Heading into the 2013 NCAA Division III Rowing Championships this weekend in Indianapolis, Ind., defending champion Williams might seem like the biggest obstacle, other than the choppy waters of “Windy Indy”, for the five other qualifying teams to overcome.

After all, the Ephs have hoisted the championship trophy for seven seasons in a row and already have 13 first-place finishes this season between their first and second varsity eight boats.

But to Williams’ second-year head coach Kate Maloney, success at NCAAs isn’t a given, even for a program with such a strong legacy.

“I would be lying if I said we didn’t think about [our past championships]. But every year is a new year with a new mix of girls,” Maloney said. “We have to do the work necessary to vie for a championship.”

Even though Williams is coming into Friday’s prelims ranked No. 1 in the nation, the Ephs don’t feel like heavy favorites.

“DIII rowing has really stepped up its game in terms of competitiveness,” Maloney said. “We don’t take anyone for granted. Every race day is different and we never know who will step up.”

Because of the tough and talented competition this year, Williams has put in the work to earn its spot in the championships.

“You have to earn it by taking one step in front of the other starting in September. The whole year has been a learning process, taking one step forward and a half-step back,” Maloney said. “But the team has really coalesced – built itself from top to bottom, side to side. At this point, it’s about being physically fit and race ready. The hay is in the barn and it’s about finishing.”

To reach title No. 8, the Ephs will face off against some perennially strong teams. Bates, Trinity (Conn.), Wellesley and William Smith also earned team bids, along with newcomer Washington (Md.). Ithaca and Puget Sound were selected as at-large eights.

Washington will be making its first appearance as a team at the NCAA championships and its crew is determined to leave its mark.

“Most people do not know where Washington College is and do not really know much about us,” senior captain Lauren Halla said. “When we come to a race, we are there to impress and surprise our competition.”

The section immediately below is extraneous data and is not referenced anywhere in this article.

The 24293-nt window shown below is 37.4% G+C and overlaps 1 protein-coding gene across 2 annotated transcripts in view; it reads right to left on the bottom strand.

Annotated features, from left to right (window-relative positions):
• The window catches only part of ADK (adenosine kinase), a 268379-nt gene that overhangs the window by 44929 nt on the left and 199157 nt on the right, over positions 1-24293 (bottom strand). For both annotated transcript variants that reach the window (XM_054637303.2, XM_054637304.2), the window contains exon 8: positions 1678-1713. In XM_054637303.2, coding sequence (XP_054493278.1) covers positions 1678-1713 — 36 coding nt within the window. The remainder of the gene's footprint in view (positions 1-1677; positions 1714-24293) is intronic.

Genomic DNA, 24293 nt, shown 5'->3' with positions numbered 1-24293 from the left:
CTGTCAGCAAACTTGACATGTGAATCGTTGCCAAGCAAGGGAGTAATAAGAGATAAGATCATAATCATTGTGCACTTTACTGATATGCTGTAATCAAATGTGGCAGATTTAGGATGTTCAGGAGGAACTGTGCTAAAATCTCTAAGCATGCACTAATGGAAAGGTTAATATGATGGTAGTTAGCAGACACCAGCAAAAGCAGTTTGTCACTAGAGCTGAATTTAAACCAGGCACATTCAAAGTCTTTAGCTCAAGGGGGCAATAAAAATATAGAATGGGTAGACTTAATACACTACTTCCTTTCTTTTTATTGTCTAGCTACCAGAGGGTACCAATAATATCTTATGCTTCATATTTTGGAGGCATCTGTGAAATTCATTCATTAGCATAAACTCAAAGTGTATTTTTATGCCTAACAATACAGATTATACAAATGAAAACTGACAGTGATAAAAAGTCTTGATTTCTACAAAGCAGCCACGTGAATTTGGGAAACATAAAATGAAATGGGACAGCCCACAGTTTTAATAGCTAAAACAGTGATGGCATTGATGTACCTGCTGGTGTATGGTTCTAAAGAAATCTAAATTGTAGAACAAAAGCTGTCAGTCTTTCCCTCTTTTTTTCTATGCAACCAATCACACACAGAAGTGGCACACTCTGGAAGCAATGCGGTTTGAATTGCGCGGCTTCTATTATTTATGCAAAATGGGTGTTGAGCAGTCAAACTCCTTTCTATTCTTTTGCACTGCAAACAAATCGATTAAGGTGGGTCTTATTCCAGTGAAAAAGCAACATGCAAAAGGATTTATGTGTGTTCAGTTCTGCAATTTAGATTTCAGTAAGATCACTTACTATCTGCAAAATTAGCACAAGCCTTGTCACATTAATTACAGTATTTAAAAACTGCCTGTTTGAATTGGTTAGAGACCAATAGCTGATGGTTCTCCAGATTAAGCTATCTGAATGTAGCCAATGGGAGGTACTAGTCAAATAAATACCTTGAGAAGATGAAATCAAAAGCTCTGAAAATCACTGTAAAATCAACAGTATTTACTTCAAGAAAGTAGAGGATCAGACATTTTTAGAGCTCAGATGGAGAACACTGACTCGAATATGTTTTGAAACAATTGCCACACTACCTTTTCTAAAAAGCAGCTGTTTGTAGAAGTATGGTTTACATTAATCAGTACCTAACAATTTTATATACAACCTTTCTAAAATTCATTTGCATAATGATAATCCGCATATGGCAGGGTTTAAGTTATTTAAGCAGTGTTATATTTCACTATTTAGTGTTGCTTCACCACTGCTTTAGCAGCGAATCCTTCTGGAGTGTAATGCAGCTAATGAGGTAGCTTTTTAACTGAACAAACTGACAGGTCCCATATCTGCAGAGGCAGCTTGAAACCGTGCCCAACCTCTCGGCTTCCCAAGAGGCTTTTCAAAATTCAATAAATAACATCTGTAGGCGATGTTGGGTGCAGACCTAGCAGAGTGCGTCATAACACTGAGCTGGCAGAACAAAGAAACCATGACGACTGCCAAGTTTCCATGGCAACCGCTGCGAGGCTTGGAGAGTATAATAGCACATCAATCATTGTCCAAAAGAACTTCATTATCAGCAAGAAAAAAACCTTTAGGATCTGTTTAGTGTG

The Shorewomen earned at-large bids in 2008 and '09, but this year’s squad had the determination and endured adversity to finally earn a shot at the national title.

“From my freshman year, we have been building speed, however along the way, we lost a great bunch of seniors each graduating year,” senior captain Kate Fiori said. “Every one of those seniors deserved to go to NCAAs, and without them we would not be as fast as we are now.

“This year’s team has the passion and fire that I haven’t seen in the years prior. When we are given a task on or off the water, we will always try to achieve whatever is given to us, as well as go beyond it. If we are told to hit a specific split, we will do anything we can as a boat to be as fast as we can be.”

Despite their inexperience at nationals, Washington’s squad has proven it can handle itself in high-stress situations.

“We were supposed to head up to Worcester in the middle of April,” senior captain Rachel Benders said, “but due to the manhunt following the Boston Marathon bombings, we were unable to travel up there. Instead, we entered Kerr Cup in Philadelphia at the last minute. Our 2V was entered to race all DIII crews, but our 1V entered to race DI and DII crews. Both boats performed excellently -- our 2V came in second against 1V crews and our 1V won the event. Our entire team turned out amazing performances after a day of confusion and a hectic week.”

Another team with something to prove is Williams’ NESCAC rival Bates, which has finished as national runner-up the past four seasons.

The second-ranked Bobcats finished behind the Ephs at the New England Rowing Championships and just 1.558 seconds behind them at the NICR/ECAC Rowing Championships and returns a V8 filled with NCAA veterans.

The third member of the NESCAC triumvirate, No. 4 Trinity (Conn.), which finished runner-up to Williams in 2007 and ’08, has given proven it can hang with the best this season.

The Bantams came out on top of the Overall Points Trophy standings at the New England Rowing Championships in early May thanks to their strong 2V8. And in the fall, the Bantam 1V8 cranked out a 17:42.648 to win the 5,000k Head of the Charles regatta, while Williams finished third behind Liberty League champion William Smith in 18:01.384.

The competition kicks off Friday morning at Eagle Creek Park, with two heats of 2V8s followed by two heats of 1V8s. After Friday afternoon’s repechage races for each category, the teams will be set for Saturday’s petit and grand finals.